2.       And your dog may indeed be the sweetest canine known to mankind.  However, with strange sights, sounds and smells of the vet’s office, they also may not be themselves.  (Plus, the other animals they could go up to greet in the waiting room might not be as friendly as they are.)  Please keep your dog on a leash for everyone’s safety, especially theirs. We have leashes on hand if you don't have one or forgot yours.

3.       If the veterinarian recommends blood tests or x-rays, it is not a way for us to get more money from you.  If anything, it is more work for us.  However, the veterinarian would only order them if she didn’t have enough information to make the best possible medical decision for your pet.  And after all, isn’t that what you want for them?

4.       If you sense that there is something seriously wrong with your pet, don’t wait until 4:55 on a Friday afternoon to call us, especially if it has been going on for a while.  It will save you money, save us time, and save your pet needless suffering if you nip a problem in the bud when it first emerges.  And please, don't call the vet at 1:30 in the morning because your dog is itchy. That's not an emergency. (It has happened more than once!)

5.       Ours is a real medical facility, just like your own doctor’s office.  Unless it is an emergency, we probably won’t be able to schedule you for an appointment the same day you call, just like your own doctor’s office.  That day’s appointments were made by people who called several days before.

6.       We know that prescription diets are often very expensive.  We are embarrassed by it ourselves. The prices are set by the manufacturer, and we make virtually no profit on them. However, they are “prescriptions” and are therefore medically necessary for treating whatever condition your pet has.  The upside of them is that they contain higher-quality ingredients and less filler (No eyeballs and toes in there!), so your pet should be eating less of it to meet their nutritional needs.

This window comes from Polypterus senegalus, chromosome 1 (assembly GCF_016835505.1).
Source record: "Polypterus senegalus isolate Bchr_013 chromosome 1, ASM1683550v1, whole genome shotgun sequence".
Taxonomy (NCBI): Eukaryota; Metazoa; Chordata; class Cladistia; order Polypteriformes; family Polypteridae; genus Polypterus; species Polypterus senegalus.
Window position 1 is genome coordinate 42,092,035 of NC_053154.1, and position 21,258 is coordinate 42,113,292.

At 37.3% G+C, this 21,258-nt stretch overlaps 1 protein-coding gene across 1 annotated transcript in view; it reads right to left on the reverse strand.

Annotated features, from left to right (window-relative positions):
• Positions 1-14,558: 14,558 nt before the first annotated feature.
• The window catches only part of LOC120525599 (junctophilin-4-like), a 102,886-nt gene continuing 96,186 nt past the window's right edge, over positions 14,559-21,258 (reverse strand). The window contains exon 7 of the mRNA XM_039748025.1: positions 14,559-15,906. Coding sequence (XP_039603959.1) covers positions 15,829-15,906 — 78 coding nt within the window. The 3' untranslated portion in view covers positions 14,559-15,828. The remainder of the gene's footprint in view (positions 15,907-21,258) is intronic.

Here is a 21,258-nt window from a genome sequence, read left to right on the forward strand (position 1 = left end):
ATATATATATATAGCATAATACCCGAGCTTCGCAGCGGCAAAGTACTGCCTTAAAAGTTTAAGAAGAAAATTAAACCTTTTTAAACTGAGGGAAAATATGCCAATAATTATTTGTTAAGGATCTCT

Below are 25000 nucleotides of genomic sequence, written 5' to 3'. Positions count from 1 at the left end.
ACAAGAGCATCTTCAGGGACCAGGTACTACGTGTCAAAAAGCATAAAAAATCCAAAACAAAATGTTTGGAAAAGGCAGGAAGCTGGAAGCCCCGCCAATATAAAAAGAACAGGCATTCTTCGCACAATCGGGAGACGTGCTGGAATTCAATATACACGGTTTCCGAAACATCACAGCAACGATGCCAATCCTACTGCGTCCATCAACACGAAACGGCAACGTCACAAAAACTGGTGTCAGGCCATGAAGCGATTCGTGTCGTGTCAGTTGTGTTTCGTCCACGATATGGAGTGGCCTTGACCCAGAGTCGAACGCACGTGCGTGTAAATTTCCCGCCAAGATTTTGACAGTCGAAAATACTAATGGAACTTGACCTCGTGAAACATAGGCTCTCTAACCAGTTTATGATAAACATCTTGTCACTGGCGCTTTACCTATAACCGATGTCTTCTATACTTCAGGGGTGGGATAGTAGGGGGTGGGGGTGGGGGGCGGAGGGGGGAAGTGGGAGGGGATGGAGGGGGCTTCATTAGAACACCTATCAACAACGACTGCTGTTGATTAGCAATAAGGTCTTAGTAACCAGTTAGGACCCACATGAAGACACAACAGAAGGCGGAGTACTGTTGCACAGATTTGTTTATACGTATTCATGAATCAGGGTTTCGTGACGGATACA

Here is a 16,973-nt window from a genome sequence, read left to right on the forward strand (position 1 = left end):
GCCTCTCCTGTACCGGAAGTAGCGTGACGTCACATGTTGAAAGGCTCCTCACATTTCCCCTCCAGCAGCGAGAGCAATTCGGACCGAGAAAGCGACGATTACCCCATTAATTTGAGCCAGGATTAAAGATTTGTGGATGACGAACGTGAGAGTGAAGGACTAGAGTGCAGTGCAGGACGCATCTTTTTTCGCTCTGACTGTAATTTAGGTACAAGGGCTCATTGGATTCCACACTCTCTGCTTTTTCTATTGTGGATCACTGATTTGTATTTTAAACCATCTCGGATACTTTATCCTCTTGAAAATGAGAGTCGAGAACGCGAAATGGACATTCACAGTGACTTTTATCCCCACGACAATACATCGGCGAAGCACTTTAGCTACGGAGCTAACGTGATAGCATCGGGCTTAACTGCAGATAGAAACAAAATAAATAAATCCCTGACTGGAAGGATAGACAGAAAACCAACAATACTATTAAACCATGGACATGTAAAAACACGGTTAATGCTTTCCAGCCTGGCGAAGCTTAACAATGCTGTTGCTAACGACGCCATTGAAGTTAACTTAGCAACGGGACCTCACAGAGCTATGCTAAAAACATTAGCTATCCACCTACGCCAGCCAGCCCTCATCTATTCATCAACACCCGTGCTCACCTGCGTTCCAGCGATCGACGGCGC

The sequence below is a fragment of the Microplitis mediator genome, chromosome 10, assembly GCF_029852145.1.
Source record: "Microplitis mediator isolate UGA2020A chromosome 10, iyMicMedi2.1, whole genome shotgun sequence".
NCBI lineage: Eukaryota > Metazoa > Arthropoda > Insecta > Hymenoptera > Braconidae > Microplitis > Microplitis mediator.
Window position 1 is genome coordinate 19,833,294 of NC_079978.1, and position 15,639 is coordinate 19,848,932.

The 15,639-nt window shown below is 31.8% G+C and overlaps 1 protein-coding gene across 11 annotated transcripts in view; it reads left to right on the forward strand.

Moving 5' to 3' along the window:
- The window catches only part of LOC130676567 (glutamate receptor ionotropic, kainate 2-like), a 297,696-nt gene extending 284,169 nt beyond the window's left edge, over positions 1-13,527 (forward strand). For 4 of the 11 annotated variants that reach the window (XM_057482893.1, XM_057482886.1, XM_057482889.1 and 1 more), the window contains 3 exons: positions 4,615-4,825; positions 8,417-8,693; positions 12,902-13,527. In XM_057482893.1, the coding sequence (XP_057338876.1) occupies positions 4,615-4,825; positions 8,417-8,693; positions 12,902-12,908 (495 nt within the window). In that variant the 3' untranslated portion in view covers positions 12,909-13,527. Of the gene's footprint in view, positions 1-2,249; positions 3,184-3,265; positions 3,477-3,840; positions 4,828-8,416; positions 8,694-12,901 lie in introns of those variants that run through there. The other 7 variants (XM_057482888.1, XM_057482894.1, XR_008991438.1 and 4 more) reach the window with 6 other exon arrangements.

7.       Unpredictable animals, medical emergencies, unpredictable animals, equipment troubles, unpredictable animals, lack of staff some days, and unpredictable animals are going to cause delays.  (And did I mention unpredictable animals?) We like to avoid these things, we really do, but that’s just not always possible.  We don’t like making you wait any more than you like waiting, rest assured.

8.       By law, only a licensed veterinarian can diagnose your pet, give a prognosis on the possible outcome of their condition, do surgery, or issue a prescription.  The other staff members are there to assist the vet in doing these things.  They cannot legally do them on their own, no matter how easy it might seem.  Our vet's license is on the line, even if we hand out a simple tube of ear cream without following certain protocols.

9.       Veterinary care can be expensive, so you might want to have a rainy-day fund in case of an emergency.  There are supplies, salaries, utilities, equipment, upkeep of the facility and numerous other things whose costs are out of our hands.  Our small business must pay for all that stuff before even a penny of profit is made.    We’d love to be able to provide our services for free, but it just isn’t realistic.  And don't get me started on people who stiff us on their bills!  After all, you wouldn't walk out of the supermarket saying "I've only got $10 on me to give you, but I'll bring the rest of the money for all this at the beginning of the month."  (At least I hope you wouldn't.)